Mainstreaming Renewable Energy in India

Posted on November 1, 2010 by

On the occasion of recently concluded DIREC, India’s Ministry of New and Renewable Energies (MNRE) recently commissioned the Renewable Energy and Energy Efficiency Partnership (REEEP ) to undertake a survey to understand the opinions of key energy stakeholders from governments, utilities, regulators, academia and NGOs on

1. the key renewable resources and technologies available today

2. the major market barriers to be overcome to mainstreaming

3. the most important and effective policy and finance mechanisms

4. and critical needs for capacity building

The results of the survey conducted have just been published. Following are the key points highlighted by the survey



1. Solar – best for widening energy access

Around the globe, the solar resources are increasingly being seen as readily available, and solar technologies are becoming the best technical means of providing energy to those who do not currently have access to modern energy sources, including locations not feasible to be connected by grids.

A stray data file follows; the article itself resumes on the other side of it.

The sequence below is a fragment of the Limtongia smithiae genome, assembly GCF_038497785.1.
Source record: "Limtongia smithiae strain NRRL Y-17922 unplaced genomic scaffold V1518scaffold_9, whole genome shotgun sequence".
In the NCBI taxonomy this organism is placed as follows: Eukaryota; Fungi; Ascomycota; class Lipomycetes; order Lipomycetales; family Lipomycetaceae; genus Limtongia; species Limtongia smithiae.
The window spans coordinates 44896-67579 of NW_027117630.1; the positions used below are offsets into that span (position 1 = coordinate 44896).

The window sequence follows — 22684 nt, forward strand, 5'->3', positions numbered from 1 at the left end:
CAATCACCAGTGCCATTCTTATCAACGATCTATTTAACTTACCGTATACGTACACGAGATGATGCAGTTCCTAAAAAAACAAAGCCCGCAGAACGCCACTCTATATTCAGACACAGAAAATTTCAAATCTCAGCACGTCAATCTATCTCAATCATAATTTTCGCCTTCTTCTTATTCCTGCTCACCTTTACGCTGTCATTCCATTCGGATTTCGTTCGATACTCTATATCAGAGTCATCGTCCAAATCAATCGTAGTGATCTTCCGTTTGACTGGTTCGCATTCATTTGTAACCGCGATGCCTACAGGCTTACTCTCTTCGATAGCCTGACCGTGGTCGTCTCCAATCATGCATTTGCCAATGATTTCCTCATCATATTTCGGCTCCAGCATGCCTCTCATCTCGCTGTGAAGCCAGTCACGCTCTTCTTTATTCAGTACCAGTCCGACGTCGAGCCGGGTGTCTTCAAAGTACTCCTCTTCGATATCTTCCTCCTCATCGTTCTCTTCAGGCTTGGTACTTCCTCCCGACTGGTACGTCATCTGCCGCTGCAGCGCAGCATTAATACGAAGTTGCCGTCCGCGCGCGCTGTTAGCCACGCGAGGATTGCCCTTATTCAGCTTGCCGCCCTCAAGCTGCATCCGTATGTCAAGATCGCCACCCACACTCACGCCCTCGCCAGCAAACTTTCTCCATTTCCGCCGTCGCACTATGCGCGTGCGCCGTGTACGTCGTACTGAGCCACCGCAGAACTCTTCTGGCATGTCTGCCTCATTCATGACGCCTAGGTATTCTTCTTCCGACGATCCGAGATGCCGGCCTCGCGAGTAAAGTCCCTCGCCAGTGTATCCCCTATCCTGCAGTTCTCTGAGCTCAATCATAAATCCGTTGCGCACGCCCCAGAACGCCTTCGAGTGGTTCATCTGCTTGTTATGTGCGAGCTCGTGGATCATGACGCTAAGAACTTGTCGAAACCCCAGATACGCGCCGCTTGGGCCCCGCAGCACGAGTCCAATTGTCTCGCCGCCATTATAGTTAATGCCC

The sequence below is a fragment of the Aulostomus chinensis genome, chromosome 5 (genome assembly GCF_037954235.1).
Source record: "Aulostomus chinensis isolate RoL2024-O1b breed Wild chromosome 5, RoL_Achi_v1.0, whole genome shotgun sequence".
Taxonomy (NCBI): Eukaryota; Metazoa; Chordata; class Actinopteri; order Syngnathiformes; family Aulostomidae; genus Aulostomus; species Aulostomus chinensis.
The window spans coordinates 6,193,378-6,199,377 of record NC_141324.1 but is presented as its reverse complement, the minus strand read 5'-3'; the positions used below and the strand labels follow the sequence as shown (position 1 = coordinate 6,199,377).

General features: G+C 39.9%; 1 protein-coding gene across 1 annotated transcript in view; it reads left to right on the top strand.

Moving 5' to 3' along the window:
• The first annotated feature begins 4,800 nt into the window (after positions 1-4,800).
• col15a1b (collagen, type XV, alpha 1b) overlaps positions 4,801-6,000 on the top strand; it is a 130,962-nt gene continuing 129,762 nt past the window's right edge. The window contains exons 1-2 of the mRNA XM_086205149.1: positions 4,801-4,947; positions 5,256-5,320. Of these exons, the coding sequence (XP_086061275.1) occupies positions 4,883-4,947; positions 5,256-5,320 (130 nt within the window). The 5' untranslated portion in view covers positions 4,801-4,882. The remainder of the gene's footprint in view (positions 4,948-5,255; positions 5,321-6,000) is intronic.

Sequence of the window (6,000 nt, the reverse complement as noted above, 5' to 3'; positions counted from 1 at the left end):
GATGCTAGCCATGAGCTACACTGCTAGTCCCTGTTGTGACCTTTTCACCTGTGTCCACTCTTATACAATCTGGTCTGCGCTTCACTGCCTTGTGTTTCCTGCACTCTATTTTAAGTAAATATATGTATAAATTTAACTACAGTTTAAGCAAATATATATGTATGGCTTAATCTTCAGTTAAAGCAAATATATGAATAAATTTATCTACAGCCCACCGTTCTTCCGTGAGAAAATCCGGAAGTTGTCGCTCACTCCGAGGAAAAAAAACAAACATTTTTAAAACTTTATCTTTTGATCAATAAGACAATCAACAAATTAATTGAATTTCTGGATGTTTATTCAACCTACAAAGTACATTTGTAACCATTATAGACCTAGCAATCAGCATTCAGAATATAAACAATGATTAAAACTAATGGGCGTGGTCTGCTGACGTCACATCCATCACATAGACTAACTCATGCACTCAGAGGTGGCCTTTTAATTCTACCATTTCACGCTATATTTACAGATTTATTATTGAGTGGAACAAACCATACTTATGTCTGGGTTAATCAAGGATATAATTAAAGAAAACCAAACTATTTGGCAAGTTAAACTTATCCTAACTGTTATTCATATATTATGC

2. No single major barrier to the up-scaling of renewable technologies

Rather, the constraints faced are numerous, some of the most important ones are high costs, inappropriately structured government incentives, basic policy uncertainty and capacity bottlenecks – particularly the lack of grid connectivity and insufficient human resources and skill-set.


3. Governments – critical role in driving the transition

Given the scale of investments needed, it is Governments more than any other entity that drive the clean energy transformation. In some regions however, stakeholders see an absence of effective policies and regulatory instruments. Overall roadmaps and government renewable energy portfolio targets are seen as particularly effective policies. For regulations, feed-in tariffs are considered to be strong mechanisms.



Pre-DIREC Consultation Report